Washington’s public schools have some of the nation’s best eighth-grade math scores but some of the worst high-school graduation rates.
Those are among the ways to quantify the condition of the Evergreen State’s schools as lawmakers try to comply with a court order to take over the full cost of basic education from school districts.
Business groups included the measures among others this week in an analysis of how the state fares on education, transportation and the economy. The “Opportunity Index” ranks Washington 18th for education quality and outcomes, 38th for transportation reliability and efficiency and 23rd for economic vitality.
The overall score: 24. “Good but not great,” is how Washington Roundtable president Steve Mullin described it to reporters.
“Our goal is to make Washington great,” Mullin added in a statement announcing the results. “Our education system must improve, particularly in high school and postsecondary outcomes. Our transportation system must be safer and more efficient, something the Legislature took great steps to address this year. The business cost and regulatory environment must be balanced and predictable.”
The index comes from Opportunity Washington, a coalition that includes the Roundtable, Association of Washington Business and Washington Research Council.
The top overall ranking goes to Massachusetts, driven by what the coalition said is a strong education system and private investment in research and development. The coalition ranks Kansas best on transportation and Delaware tops on economic factors.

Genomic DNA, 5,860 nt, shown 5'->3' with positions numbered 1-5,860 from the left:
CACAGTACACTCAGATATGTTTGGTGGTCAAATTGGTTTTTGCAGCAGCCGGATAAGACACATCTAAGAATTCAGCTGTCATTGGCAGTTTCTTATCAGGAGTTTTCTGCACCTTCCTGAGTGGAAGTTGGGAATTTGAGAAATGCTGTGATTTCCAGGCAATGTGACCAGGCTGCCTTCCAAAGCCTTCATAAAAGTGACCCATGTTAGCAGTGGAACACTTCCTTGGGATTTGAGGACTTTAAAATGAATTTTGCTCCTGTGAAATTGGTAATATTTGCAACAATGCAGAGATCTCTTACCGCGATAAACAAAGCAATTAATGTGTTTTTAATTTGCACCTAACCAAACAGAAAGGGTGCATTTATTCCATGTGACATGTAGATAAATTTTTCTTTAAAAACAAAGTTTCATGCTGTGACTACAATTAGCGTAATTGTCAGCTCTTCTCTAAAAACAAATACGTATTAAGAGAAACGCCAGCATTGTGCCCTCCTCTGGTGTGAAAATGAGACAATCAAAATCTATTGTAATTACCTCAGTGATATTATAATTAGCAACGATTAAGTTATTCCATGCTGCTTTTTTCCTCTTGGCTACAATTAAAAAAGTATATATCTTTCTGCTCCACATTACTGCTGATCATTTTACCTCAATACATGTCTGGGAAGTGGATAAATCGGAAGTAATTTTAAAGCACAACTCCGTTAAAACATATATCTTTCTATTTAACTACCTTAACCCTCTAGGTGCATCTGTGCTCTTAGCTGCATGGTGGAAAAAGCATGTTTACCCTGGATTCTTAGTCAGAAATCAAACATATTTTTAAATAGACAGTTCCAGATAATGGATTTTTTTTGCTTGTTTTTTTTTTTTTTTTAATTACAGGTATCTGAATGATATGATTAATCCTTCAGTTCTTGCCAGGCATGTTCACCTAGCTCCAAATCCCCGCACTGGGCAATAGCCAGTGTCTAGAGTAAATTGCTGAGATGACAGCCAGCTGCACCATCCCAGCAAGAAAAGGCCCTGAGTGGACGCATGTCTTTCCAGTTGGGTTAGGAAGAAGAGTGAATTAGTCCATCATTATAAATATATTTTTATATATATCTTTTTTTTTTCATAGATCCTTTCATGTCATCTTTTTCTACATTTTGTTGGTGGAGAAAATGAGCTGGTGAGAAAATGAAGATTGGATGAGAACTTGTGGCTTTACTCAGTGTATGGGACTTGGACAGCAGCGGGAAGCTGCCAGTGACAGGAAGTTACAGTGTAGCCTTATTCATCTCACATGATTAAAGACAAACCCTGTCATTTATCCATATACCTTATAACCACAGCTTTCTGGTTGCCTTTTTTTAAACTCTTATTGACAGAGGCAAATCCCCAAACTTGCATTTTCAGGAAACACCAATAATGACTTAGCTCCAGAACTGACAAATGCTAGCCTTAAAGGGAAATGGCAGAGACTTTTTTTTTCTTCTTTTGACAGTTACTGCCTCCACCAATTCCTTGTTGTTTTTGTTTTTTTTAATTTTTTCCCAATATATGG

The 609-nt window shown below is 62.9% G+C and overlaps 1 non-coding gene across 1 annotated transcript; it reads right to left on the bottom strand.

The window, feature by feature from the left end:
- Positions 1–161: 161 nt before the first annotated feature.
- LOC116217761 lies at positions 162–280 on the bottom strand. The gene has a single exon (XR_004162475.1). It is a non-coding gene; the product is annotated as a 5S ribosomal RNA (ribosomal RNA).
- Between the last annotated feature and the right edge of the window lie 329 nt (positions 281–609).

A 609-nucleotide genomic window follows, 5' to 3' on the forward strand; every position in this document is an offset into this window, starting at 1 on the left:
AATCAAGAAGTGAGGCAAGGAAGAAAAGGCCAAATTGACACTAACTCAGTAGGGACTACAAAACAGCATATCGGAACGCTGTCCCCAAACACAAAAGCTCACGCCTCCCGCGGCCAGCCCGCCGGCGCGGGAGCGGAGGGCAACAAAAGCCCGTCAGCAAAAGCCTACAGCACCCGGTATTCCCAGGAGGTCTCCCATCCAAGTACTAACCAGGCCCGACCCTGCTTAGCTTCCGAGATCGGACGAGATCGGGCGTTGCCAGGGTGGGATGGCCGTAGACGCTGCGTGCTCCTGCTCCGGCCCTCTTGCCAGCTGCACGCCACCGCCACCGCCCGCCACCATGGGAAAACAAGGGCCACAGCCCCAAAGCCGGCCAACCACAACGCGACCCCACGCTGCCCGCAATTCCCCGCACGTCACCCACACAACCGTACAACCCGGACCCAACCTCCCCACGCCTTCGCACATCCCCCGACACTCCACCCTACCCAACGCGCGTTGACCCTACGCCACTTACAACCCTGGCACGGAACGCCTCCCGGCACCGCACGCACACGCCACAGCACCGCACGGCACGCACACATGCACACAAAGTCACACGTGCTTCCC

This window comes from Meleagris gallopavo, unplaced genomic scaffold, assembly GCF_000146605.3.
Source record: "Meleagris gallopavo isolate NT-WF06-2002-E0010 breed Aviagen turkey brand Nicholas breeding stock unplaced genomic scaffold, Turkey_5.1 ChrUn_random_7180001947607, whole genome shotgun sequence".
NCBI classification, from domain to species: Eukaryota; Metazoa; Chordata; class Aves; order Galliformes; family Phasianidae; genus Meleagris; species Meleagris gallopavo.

The measures use the most recent available data from a number of sources and don’t necessarily show identical time periods or capture the effects of a recent upswing in state funding for public schools and higher education.
According to the index, Washington awards more than its share of two-year degrees but lags in four-year and advanced degrees.
Washington ranks 40th in a federal comparison of high school graduation rates, according to the coalition. Separate state calculations show Washington’s graduation rate climbed to 77.2 percent for the class of 2014 but isn’t keeping pace with improvement goals.
The state fared better in test scores, ranking 15th in fourth-grade reading and seventh in eighth-grade math, according to the coalition. The scores come from tests given to selected schools nationwide as part of the National Assessment of Educational Progress.
The index didn’t include school funding as a measure, but Census data shows Washington is in the middle of the national pack for total per-student spending at No. 29.
Most school funding comes from state government and the state is now taking on a larger share by adding money for operating costs, all-day kindergarten and class-size reduction in lower grades. AWB president Kris Johnson said new money should come with incentives to spend it in ways that will improve educational measures.
“Two hundred ninety-five school districts decide how to spend that money,” Johnson said.